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Beha’alotcha (As You Raise Up) – Numbers 8:1 – 12:16

Is Israel ready to enter the Promised Land?

“And it came to pass, when the ark set forward that Moses said, Rise up Lord, and let your enemies be scattered and let those you hate you flee before you. And when it rested he said Return, Lord, to the ten thousand thousands of Israel.” Numbers 10:35- 36.

In the Hebrew text, there is an inverted “nun” placed before and after these two verses, a one-of-a-kind symbol in the Scriptures. Clearly, these two verses are meant to be set apart, to draw our attention to something dramatic.

And, in fact, these verses mark a highlight in the experience of the Children of Israel in the desert. Until this point, we have read of the counting of the children of Israel, of the dedication of the tabernacle and the procession of the camp, as each tribe gathers around each flag. Revelation at Sinai happened the year before, G-d has forgiven His people after the sin of the golden calf, the tabernacle has been built and dedicated, the priests have been instructed in their duties and the camp is organized and ready to march. And in fact, these two verses signify their marching orders. We have already learned that the camp travels only when the holy cloud is lifted and here, Moses calls upon G-d to rise up, to lift the cloud and the nation will march forward, into the land of Israel.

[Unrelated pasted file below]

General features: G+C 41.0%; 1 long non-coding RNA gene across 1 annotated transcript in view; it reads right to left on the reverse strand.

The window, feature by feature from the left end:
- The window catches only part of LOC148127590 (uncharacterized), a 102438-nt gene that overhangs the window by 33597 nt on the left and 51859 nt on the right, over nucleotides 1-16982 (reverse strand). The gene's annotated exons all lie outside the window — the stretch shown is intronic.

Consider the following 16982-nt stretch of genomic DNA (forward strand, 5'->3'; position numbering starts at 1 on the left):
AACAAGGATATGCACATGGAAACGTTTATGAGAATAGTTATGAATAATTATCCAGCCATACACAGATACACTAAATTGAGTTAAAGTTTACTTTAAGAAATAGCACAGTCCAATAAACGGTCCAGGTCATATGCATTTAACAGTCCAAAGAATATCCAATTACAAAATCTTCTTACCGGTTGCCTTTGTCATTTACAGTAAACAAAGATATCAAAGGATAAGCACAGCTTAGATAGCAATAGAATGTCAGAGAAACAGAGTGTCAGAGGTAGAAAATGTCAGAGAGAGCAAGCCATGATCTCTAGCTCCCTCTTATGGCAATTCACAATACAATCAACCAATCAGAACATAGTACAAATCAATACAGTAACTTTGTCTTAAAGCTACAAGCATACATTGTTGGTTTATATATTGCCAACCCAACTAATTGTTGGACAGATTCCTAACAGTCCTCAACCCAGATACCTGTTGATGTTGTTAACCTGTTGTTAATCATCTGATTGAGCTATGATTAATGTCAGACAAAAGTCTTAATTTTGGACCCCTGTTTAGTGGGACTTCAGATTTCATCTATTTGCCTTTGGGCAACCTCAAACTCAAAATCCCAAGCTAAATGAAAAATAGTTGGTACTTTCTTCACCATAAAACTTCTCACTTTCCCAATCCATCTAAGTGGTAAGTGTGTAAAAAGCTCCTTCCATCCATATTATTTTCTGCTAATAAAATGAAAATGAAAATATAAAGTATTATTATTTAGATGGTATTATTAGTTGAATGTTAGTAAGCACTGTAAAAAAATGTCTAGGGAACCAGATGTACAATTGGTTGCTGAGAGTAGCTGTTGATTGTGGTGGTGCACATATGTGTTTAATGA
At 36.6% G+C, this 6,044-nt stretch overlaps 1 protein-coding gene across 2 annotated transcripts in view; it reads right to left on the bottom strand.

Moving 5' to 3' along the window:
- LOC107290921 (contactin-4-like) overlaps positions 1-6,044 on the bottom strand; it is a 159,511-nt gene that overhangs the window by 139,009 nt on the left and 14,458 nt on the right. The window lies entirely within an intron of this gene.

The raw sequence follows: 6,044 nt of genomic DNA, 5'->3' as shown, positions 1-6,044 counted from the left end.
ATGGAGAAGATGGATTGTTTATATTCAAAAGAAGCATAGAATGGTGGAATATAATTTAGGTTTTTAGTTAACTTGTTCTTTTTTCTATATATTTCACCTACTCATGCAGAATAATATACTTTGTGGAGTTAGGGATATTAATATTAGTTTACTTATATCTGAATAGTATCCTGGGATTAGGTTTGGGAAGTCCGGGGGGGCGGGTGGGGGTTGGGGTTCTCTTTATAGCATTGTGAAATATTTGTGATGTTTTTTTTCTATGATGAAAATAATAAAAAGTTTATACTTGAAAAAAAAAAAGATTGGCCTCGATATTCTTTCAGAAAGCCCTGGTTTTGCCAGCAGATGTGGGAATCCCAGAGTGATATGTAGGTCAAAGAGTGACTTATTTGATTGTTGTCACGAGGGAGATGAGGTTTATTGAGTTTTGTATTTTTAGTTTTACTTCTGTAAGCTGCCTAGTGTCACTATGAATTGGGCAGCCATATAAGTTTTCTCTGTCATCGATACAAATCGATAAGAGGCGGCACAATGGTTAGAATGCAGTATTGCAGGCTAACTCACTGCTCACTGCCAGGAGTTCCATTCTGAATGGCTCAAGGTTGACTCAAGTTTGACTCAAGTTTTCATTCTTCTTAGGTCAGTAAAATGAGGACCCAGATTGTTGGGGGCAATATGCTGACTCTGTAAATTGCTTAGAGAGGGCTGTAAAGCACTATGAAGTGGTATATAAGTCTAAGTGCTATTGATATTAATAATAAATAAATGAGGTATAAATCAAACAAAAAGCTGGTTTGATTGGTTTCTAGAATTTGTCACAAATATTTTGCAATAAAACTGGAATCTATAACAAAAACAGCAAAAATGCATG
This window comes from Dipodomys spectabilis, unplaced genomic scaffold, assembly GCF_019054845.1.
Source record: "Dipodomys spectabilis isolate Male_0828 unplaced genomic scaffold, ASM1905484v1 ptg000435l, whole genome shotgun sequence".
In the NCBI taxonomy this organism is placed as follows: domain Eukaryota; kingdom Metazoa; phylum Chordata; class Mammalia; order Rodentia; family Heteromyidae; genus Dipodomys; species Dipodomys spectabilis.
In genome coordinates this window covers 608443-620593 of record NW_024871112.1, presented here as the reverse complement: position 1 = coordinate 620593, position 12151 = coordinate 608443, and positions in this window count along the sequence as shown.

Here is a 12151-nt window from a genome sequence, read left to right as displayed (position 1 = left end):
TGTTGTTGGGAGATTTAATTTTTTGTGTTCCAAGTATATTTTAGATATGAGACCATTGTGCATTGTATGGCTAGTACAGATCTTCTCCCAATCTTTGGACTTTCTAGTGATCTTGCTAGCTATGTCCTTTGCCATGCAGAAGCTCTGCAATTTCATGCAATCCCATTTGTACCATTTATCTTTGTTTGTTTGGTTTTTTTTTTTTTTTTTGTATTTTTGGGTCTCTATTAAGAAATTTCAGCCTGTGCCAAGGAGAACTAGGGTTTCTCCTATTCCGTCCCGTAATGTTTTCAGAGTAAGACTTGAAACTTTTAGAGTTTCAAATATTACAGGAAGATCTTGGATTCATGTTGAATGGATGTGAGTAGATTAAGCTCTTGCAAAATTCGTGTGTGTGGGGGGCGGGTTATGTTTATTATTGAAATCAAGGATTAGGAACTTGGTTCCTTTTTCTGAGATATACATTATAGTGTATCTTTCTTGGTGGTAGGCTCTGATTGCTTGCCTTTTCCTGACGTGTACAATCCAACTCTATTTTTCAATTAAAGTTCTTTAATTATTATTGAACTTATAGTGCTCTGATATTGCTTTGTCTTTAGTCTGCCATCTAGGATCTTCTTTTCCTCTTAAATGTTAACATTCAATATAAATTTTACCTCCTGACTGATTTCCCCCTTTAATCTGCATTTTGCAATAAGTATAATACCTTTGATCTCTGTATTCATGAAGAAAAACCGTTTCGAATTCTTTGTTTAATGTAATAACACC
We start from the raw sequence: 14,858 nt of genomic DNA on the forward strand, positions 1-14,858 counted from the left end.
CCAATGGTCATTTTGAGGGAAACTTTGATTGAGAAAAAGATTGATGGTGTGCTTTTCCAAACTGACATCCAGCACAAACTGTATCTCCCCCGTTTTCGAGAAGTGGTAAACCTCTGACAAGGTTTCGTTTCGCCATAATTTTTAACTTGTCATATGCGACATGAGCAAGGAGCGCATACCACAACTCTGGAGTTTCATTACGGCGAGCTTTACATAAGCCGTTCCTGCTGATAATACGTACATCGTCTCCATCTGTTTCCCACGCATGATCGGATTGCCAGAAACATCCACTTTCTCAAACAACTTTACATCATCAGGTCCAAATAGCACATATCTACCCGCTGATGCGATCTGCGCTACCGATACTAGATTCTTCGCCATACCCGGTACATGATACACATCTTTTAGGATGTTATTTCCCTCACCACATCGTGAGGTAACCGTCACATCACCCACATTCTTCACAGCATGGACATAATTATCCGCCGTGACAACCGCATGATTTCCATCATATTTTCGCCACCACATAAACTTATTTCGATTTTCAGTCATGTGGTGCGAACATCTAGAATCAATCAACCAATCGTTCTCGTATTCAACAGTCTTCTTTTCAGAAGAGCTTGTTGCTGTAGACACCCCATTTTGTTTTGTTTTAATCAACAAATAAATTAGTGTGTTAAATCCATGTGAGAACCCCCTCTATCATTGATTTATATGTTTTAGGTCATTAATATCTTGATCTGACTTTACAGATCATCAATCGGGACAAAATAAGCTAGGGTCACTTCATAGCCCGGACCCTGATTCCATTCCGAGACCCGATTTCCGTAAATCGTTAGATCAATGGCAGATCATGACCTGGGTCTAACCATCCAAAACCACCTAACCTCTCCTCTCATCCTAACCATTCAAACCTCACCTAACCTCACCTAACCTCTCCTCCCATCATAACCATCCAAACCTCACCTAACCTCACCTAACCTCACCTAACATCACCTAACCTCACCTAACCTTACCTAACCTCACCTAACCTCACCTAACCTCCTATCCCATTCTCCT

The journey should only take 11 days. They have already traveled 3 days. (Numbers 10:33). But with the opening verse of Chapter 11, everything begins to crash. The nation complains repeatedly and is punished. Miriam speaks ill of her brother and his wife and is punished. And then, of course, comes the sin of the spies, resulting in the most severe punishment of all — an entire generation would die in the desert and never see the Promised Land.

These two verses promise what could have been. These two verses echo the trumpets that were about to be sounded and the royal procession that would have brought the nation of Israel into the Land of Israel within weeks. Instead, it would be 38 more years.

And 38 years later, we encounter a similar phrase: “When the people set out from their encampment to cross the Jordan, the priests bearing the Ark of the Covenant were at the head of the people” (Joshua 3:14). Whereas in Numbers, it is the ark which sets out, in Joshua, it is the people who set out, with the ark mentioned afterward as leading the way.

I believe that the verse in Joshua is intentionally reminding us of the previous verse but the similarity is for purpose of contrast. In Numbers, the ark was ready to travel but the people weren’t, lacking the faith that would be needed to trust God and embark on such an adventure. In Joshua, the next generation is ready for their grand entry into the Land-it is the people who set out, following the direction of the Ark.